Brace your core and lift the kettlebell about a foot off the floor into roughly a half-deadlift position. Explosively drive through your hips to swing the kettlebell upward in an arc in front of you until it reaches about chest height. Your arms should control the path of the kettlebell, but shouldn’t pull or push it in any direction (they’re just along for the ride, basically). Once the kettlebell reaches the top of the swing, allow it to drop down between your legs to the starting position before immediately starting the next rep.
+ Scientific References
- Lake, J. P., & Lauder, M. A. (2012). Kettlebell swing training improves maximal and explosive strength. Journal of Strength and Conditioning Research, 26(8), 2228–2233. https://doi.org/10.1519/JSC.0b013e31825c2c9b
- Gelder, L. H. Van, Hoogenboom, B. J., Alonzo, B., Briggs, D., & Hatzel, B. (n.d.). EMG Analysis and Sagittal Plane Kinematics of the Two-Handed and Single-Handed Kettlebell Swing: A Descriptive Study – PubMed. Retrieved May 19, 2021, from https://pubmed.ncbi.nlm.nih.gov/26618061/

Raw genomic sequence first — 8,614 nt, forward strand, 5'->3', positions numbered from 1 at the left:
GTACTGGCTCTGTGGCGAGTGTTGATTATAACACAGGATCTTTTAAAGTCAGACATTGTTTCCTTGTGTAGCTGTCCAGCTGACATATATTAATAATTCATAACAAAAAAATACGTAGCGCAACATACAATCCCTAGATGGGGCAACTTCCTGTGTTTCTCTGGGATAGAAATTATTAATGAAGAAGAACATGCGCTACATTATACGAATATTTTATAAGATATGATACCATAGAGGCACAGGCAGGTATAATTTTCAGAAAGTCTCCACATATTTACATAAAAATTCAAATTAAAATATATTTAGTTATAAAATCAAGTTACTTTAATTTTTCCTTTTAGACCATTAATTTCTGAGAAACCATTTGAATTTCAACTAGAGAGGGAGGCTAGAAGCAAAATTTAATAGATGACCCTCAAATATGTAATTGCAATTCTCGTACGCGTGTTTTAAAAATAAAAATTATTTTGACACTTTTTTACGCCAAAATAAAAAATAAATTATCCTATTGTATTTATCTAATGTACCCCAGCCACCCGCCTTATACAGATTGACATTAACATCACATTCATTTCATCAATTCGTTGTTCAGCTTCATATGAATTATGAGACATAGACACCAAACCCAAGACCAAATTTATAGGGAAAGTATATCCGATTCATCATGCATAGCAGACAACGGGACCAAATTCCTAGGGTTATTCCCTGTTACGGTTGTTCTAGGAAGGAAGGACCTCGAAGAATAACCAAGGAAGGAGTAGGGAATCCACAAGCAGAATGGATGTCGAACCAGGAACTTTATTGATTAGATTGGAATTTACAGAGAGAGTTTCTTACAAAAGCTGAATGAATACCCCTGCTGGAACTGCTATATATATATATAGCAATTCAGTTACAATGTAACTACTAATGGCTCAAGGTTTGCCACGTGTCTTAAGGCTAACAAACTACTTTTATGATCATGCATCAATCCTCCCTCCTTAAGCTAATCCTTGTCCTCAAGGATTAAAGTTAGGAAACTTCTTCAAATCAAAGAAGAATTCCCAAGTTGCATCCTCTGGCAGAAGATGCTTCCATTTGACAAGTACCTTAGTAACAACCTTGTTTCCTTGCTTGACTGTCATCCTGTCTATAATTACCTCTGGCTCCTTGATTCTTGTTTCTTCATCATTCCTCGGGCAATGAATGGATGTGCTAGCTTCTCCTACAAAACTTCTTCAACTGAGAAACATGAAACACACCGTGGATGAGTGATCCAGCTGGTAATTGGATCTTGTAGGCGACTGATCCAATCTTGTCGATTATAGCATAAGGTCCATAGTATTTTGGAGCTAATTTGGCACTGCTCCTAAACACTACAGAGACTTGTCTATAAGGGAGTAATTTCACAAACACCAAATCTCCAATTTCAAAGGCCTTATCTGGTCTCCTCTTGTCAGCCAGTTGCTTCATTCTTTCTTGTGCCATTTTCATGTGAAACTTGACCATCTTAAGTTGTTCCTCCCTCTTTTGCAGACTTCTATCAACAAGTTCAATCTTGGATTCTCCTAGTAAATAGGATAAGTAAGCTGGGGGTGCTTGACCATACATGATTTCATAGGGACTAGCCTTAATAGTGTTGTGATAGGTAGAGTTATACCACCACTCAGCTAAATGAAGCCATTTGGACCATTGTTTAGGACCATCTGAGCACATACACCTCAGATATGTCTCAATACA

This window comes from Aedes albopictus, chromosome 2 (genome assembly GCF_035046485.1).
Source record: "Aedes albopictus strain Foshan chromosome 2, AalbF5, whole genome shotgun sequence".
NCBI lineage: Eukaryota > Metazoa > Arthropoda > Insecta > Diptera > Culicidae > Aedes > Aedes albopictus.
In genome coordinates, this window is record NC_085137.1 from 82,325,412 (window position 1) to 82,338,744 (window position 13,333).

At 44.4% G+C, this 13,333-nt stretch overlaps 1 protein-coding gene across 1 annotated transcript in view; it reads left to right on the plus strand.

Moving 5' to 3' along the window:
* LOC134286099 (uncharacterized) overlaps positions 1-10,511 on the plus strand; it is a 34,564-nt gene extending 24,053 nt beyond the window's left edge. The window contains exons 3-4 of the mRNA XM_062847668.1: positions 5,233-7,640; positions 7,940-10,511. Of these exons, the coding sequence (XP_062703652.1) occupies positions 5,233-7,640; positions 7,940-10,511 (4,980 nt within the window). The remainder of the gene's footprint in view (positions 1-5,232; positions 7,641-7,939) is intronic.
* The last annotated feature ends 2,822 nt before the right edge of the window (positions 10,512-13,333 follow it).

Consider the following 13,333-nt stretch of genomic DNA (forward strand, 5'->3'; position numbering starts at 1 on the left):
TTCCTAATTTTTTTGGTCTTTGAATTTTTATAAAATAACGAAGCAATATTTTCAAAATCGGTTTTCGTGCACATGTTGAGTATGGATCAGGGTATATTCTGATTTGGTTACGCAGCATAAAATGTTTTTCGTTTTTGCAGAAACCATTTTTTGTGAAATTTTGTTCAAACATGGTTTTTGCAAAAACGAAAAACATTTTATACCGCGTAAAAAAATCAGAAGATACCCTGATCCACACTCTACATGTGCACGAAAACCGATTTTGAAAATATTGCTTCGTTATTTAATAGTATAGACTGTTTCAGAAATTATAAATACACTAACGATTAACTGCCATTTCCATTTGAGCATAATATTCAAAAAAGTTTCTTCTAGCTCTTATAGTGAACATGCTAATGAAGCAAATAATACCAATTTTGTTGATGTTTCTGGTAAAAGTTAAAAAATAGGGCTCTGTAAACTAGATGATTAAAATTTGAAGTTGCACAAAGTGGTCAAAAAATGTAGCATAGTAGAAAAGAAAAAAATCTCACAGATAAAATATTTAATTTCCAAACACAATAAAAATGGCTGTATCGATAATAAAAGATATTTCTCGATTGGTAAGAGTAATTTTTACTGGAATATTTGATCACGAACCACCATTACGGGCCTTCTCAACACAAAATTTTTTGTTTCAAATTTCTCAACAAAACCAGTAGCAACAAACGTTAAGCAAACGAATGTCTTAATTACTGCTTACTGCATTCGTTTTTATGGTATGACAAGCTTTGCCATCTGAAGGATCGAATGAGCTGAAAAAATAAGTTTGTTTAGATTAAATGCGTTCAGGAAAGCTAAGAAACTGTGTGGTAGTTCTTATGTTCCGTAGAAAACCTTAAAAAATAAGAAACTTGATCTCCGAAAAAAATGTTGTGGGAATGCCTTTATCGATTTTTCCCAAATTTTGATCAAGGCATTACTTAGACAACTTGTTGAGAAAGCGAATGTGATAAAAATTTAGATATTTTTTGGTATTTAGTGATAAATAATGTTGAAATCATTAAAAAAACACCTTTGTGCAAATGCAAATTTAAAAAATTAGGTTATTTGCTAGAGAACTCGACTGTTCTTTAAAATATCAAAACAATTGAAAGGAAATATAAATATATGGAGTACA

- Alkjær, T., Wieland, M. R., Andersen, M. S., Simonsen, E. B., & Rasmussen, J. (2012). Computational modeling of a forward lunge: Towards a better understanding of the function of the cruciate ligaments. Journal of Anatomy, 221(6), 590–597. https://doi.org/10.1111/j.1469-7580.2012.01569.x
- Krause Neto, W., Soares, E. G., Vieira, T. L., Aguiar, R., Chola, T. A., Sampaio, V. de L., & Gama, E. F. (2020). Gluteus maximus activation during common strength and hypertrophy exercises: A systematic review. In Journal of Sports Science and Medicine (Vol. 19, Issue 1, pp. 195–203). Journal of Sport Science and Medicine. http://www.jssm.org
- Martín-Fuentes, I., Oliva-Lozano, J. M., & Muyor, J. M. (2020). Electromyographic activity in deadlift exercise and its variants. A systematic review. PLoS ONE, 15(2), e0229507. https://doi.org/10.1371/journal.pone.0229507
- Contreras, B., Cronin, J., & Schoenfeld, B. (2011). Barbell hip thrust. Strength and Conditioning Journal, 33(5), 58–61. https://doi.org/10.1519/SSC.0b013e31822fa09d